Fetal MRI Analysis, Machine Learning Identifies Candidates for CSF Diversion

Fetal MRI scan
Fetal MRI scan
Multiple imaging characteristics from fetal MRI analysis helped to yield a model with the ability to classify postnatal CSF diversion status with a high level of accuracy.

The use of image analysis and machine learning of fetal magnetic resonance imaging (MRI) features can predict the need for postnatal cerebrospinal fluid (CSF) diversion among patients with fetal ventriculomegaly with an accuracy of at least 82%, according to results of a recent retrospective, case-control study published in JAMA Pediatrics.

An institutional database of 253 patients with fetal ventriculomegaly was used to generate a predictive model. Data analysis took place from January 1, 2008, through December 31, 2015. A total of 50 patients with fetal ventriculomegaly were evaluated — 25 of whom required postnatal CSF diversion and who were matched, based on gestational age, with 25 patients who had fetal ventriculomegaly but did not require CSF diversion (the discovery cohort). The model was applied to a sample of 24 consecutive patients with fetal ventriculomegaly who were evaluated at a different institution (the replication cohort) between January 1, 1998, and December 31, 2007. Data analysis occurred from January 1, 1998, through December 31, 2009.

The main study outcomes included accuracy, sensitivity, and specificity of the model to classify patients who were in need of postnatal CSF diversion correctly. Multiple imaging characteristics were obtained from fetal MRI analysis and integrated by machine learning to yield a model with the ability to classify postnatal CSF diversion status with a high level of accuracy.

A total of 74 patients (41 girls and 33 boys; mean gestational age, 27.0±5.6 months) from both cohorts were included in the analysis. Median time to CSF diversion was 6 days in the discovery cohort. Patients with fetal ventriculomegaly in whom no symptoms developed were followed for a median of 29 months. The discovery cohort model classified patients who required CSF diversion correctly with 82% accuracy (95% CI, 0.64-0.96), 80% sensitivity (95% CI, 0.64-0.96), and 84% specificity (95% CI, 0.70-0.98).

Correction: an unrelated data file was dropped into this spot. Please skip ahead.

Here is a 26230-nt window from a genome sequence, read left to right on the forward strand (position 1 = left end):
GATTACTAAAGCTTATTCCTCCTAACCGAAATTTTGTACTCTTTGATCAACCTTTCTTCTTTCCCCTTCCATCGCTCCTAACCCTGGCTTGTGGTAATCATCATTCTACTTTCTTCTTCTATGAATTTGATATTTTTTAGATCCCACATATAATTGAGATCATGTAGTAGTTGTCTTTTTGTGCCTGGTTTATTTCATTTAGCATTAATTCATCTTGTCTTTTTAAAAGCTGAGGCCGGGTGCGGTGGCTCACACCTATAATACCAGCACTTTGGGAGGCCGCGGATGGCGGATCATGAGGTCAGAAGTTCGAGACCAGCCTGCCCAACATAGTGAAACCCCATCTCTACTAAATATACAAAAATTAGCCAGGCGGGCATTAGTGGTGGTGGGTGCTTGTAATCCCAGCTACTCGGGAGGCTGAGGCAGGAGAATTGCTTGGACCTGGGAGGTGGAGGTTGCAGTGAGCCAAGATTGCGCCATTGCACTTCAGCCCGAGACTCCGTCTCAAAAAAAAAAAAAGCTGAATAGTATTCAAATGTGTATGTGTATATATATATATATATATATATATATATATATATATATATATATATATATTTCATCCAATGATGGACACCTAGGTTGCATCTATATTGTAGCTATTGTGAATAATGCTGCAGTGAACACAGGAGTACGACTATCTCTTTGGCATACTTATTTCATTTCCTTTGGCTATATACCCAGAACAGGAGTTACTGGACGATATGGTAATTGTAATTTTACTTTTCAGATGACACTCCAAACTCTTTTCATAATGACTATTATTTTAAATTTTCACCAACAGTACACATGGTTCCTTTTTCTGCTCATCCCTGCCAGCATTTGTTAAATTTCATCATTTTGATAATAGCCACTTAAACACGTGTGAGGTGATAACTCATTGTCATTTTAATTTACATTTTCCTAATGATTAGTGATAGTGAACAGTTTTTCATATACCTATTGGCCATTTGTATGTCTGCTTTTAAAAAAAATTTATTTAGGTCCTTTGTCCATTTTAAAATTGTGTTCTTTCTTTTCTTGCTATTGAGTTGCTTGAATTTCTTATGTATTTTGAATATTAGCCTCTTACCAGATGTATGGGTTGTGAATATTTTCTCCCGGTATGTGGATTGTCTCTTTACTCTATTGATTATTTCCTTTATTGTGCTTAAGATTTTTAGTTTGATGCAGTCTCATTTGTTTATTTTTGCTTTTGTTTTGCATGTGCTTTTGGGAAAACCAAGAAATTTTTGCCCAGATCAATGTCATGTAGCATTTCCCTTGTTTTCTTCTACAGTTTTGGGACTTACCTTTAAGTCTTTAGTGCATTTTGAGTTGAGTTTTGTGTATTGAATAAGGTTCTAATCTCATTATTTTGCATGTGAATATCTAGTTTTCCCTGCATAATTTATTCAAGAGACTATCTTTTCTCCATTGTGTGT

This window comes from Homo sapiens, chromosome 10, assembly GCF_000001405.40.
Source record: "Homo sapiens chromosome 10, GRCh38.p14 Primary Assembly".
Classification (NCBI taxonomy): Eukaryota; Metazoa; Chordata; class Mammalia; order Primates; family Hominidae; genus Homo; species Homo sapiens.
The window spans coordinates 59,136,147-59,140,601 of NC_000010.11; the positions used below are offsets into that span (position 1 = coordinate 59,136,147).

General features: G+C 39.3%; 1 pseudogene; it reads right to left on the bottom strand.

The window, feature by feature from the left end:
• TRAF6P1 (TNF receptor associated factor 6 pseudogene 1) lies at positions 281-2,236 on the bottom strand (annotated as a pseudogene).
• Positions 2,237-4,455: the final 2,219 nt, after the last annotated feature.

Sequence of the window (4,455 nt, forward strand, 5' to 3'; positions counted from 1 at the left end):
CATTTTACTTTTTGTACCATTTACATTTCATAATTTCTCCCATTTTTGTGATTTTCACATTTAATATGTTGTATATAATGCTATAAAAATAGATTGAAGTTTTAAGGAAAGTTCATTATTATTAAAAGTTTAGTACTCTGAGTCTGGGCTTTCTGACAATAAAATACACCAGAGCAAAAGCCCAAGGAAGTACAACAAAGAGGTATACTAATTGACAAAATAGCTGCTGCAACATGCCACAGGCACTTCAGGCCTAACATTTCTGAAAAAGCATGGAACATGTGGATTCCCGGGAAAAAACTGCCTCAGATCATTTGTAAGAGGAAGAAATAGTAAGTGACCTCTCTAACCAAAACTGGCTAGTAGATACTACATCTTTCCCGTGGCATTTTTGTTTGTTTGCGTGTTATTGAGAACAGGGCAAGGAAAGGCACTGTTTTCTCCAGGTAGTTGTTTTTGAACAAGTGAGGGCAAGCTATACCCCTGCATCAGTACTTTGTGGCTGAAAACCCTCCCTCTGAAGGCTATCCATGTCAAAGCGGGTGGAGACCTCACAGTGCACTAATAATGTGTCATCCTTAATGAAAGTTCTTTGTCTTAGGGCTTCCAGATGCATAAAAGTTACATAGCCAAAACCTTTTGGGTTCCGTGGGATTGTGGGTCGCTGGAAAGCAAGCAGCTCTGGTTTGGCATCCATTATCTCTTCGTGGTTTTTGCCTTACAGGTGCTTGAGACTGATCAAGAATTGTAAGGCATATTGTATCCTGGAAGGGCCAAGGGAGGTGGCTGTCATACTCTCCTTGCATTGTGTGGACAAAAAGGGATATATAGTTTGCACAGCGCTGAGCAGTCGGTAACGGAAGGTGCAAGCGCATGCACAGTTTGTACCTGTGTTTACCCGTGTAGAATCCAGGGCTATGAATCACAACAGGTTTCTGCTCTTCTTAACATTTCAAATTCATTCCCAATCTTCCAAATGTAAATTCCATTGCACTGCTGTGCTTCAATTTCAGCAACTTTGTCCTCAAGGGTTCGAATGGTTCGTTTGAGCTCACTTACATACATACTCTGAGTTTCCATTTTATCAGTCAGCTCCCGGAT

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In the replication cohort, on the other hand, the model attained 91% accuracy (95% CI, 0.77-1.07), 75% sensitivity (95% CI, not applicable), and 95% specificity (95% CI, 0.85-1.04).

The investigators concluded that an MRI-based predictive model with high levels of accuracy and generalizability may provide clinicians with prenatal prognostic information and help guide postnatal management of infants with fetal ventriculomegaly, and may also be helpful in the selection of candidates for potential fetal surgical intervention.


Pisapia JM, Akbari H, Rozycki M, et al. Use of fetal magnetic resonance image analysis and machine learning to predict the need for postnatal cerebrospinal fluid diversion in fetal ventriculomegaly [published online December 18, 2017]. JAMA Pediatr. doi: 10.1001/jamapediatrics.2017.3993